Sunday, June 11, 2006

Halo Xbox: Why don't I play more?

In a word: I suck. In more words, read on.

Guys at work often have Halo 2 Xbox video gaming sessions, and I often intend to show up, and have played a few times, yet typically I bail. On the surface, my excuse is that I opt to spend time with family. Yet the games often go on long after everyone at home is off to bed, so I think there is a deeper reason why I tend to no-show.

I play the game so rarely that I usually need to relearn the complex joystick device (which is much more than a "stick") and have no finesse whatsoever. After an hour or two, I'm starting to get the hang of it again, but still feel woefully outclassed by everyone else, who race around me like 8 year olds at a toddler park. "No Steve, don't eat the sand!" Usually, other players leave me alone, since there's not much sport in offing someone who's barely able to avoid smacking into walls and what not. But this only leads to feelings of isolation.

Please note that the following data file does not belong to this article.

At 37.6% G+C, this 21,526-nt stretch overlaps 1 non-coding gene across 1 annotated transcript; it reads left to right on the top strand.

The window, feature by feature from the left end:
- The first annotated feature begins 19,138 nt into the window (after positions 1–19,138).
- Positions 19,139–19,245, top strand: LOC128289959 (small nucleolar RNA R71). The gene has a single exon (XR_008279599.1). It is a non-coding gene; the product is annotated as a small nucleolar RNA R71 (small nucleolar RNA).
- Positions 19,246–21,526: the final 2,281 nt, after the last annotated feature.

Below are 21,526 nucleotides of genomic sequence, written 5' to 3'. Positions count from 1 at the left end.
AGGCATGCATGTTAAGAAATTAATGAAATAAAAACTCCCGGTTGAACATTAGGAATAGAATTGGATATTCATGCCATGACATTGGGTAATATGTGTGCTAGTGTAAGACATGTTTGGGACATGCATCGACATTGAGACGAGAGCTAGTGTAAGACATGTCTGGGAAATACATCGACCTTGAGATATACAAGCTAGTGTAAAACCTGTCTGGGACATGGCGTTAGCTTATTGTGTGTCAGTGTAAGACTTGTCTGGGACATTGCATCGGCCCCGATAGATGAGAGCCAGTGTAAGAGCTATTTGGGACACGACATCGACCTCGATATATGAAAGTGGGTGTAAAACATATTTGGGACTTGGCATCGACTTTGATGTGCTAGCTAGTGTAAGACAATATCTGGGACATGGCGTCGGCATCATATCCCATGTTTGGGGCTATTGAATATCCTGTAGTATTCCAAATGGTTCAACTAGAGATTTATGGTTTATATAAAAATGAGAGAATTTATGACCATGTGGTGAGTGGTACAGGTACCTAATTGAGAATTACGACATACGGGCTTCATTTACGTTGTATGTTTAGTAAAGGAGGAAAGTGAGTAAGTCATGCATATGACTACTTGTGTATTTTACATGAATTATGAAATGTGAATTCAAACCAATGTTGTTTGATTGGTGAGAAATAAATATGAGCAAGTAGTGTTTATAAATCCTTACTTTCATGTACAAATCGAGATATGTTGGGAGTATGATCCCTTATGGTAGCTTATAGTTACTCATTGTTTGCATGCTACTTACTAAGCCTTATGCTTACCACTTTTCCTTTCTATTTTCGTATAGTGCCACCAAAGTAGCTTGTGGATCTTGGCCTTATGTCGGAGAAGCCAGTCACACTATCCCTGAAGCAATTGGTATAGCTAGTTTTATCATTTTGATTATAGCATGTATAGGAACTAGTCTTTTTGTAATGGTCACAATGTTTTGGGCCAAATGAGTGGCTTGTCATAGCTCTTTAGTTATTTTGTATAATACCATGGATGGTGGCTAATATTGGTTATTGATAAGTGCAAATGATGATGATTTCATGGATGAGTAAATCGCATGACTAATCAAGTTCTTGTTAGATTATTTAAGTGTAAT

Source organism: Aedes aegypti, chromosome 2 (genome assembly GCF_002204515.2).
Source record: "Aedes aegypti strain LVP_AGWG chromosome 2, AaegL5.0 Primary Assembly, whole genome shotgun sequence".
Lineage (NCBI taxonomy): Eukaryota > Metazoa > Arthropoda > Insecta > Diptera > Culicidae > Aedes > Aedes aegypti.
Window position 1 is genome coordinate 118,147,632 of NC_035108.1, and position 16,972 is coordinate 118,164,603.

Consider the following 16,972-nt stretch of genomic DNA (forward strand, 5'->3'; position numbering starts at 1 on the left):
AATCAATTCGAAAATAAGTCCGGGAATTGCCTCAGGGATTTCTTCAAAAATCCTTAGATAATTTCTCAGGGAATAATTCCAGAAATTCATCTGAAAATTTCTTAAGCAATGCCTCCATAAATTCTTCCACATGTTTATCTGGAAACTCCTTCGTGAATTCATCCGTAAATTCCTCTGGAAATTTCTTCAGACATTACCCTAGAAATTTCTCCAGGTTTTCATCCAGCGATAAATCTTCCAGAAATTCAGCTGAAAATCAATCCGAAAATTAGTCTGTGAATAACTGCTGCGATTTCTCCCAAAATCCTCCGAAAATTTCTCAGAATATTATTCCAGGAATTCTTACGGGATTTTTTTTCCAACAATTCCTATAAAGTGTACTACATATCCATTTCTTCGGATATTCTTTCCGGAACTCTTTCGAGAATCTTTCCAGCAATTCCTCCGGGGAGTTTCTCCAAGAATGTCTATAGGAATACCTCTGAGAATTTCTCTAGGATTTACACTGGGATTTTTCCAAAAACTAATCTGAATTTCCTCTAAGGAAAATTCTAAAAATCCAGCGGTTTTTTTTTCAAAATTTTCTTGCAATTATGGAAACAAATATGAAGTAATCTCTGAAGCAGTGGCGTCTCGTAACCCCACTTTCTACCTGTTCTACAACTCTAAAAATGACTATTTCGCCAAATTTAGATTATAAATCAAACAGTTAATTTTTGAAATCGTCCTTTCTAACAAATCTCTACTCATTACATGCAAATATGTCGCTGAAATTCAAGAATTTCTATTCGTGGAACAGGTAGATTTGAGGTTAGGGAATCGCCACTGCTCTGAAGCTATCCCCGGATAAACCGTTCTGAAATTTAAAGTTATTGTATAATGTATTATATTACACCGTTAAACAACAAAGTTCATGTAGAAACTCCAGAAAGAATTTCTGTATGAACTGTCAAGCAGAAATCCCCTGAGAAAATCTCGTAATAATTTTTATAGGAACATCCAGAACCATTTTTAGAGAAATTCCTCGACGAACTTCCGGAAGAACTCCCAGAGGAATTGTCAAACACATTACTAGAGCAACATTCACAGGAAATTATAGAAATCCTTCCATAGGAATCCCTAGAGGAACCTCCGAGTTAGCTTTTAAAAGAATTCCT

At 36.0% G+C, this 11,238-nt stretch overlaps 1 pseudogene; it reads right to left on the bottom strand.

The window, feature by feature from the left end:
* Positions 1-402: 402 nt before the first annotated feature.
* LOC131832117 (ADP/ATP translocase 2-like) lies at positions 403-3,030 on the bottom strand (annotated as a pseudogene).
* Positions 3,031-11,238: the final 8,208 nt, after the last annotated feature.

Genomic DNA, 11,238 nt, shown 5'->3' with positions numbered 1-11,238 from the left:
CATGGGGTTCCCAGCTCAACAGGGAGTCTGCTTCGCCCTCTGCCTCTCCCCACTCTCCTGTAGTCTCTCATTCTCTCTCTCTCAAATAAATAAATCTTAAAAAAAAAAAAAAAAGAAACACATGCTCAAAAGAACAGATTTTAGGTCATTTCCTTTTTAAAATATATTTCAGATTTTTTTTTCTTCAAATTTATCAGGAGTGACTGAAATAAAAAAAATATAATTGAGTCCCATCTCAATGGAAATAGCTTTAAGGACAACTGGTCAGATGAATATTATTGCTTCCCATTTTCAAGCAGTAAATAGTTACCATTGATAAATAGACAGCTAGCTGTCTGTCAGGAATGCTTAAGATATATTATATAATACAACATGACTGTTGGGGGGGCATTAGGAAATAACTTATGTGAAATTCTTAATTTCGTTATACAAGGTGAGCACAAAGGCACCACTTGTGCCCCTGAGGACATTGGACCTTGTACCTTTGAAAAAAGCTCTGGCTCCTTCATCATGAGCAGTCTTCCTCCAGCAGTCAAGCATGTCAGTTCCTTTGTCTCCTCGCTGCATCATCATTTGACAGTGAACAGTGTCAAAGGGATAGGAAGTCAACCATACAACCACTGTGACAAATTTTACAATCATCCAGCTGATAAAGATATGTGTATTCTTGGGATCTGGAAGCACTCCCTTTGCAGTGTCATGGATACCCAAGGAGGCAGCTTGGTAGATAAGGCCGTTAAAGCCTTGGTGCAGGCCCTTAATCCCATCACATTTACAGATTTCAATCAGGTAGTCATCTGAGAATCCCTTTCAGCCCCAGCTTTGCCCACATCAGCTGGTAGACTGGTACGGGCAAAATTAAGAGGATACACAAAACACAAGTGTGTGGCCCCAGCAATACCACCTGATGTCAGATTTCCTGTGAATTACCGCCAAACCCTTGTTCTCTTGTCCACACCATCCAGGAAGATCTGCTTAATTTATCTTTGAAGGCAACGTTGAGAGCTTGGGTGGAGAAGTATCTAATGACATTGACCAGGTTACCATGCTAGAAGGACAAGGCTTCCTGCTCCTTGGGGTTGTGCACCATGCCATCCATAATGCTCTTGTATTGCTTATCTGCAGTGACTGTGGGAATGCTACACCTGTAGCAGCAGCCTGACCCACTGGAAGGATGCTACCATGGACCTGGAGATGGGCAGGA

I'm not usually one to whine or turn down a challenge, but there's only so much demoralization and frustration one can tolerate. It starts to feel like "Getting Hit on the Head Lessons" (No, not "owww!", but "waaah!". "Waaah!". "Good!"). So I usually only show up when in an exceptionally resilient emotional state that can take any amount of abuse and inferiority trip.

One of these days when my boys are older, mind, I'll have one of these devices at home and will be able to spend hours at a time on it, without getting interrupted to change a diaper. It's really quite an impressive immersive experience. In no time, my reflexes will be optimized for these joysticks on steroids, I'll have hardware accelerated my gray matter to dominate virtual worlds of mass destruction. Co-workers beware! Or maybe I'll take up Tai Chi instead. Could go either way.